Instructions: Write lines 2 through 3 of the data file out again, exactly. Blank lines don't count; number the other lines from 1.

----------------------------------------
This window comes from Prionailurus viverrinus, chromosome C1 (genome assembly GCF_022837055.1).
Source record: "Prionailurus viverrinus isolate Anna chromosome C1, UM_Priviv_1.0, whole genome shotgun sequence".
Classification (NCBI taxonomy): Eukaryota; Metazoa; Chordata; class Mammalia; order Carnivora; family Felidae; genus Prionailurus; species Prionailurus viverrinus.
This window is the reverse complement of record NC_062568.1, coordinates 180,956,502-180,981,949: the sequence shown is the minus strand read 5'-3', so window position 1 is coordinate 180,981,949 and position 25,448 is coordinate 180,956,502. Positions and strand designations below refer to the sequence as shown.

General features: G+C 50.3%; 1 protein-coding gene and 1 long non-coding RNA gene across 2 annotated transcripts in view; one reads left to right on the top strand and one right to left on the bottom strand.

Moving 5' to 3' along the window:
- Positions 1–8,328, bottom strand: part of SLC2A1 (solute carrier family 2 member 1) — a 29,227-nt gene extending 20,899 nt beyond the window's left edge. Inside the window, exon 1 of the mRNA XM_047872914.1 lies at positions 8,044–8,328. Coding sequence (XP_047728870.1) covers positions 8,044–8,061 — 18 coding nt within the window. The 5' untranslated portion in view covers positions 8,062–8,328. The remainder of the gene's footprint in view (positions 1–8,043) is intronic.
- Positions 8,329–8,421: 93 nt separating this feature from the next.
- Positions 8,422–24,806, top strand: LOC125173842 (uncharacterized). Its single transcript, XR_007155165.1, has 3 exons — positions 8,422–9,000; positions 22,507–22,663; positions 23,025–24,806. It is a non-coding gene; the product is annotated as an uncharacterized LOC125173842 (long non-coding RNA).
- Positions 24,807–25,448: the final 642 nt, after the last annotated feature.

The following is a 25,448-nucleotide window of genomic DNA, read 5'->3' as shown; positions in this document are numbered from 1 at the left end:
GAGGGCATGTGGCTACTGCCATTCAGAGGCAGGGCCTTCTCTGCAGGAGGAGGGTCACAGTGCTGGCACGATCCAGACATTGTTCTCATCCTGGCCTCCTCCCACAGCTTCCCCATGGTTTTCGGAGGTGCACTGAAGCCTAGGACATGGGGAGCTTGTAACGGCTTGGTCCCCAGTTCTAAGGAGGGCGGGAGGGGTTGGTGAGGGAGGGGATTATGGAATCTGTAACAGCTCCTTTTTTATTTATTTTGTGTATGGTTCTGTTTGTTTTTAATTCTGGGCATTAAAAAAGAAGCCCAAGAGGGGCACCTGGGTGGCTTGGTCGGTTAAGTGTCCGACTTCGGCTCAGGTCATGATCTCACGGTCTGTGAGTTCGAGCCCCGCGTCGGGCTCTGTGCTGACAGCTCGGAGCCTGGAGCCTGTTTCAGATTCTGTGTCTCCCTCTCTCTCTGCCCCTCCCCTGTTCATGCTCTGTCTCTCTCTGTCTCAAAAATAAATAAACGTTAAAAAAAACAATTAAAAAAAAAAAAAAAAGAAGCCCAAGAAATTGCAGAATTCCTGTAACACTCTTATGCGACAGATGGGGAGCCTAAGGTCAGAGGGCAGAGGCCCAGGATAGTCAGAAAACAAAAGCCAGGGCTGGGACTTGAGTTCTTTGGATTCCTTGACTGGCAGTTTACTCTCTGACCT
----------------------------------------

Source record: "Prionailurus viverrinus isolate Anna chromosome C1, UM_Priviv_1.0, whole genome shotgun sequence".
Classification (NCBI taxonomy): Eukaryota; Metazoa; Chordata; class Mammalia; order Carnivora; family Felidae; genus Prionailurus; species Prionailurus viverrinus.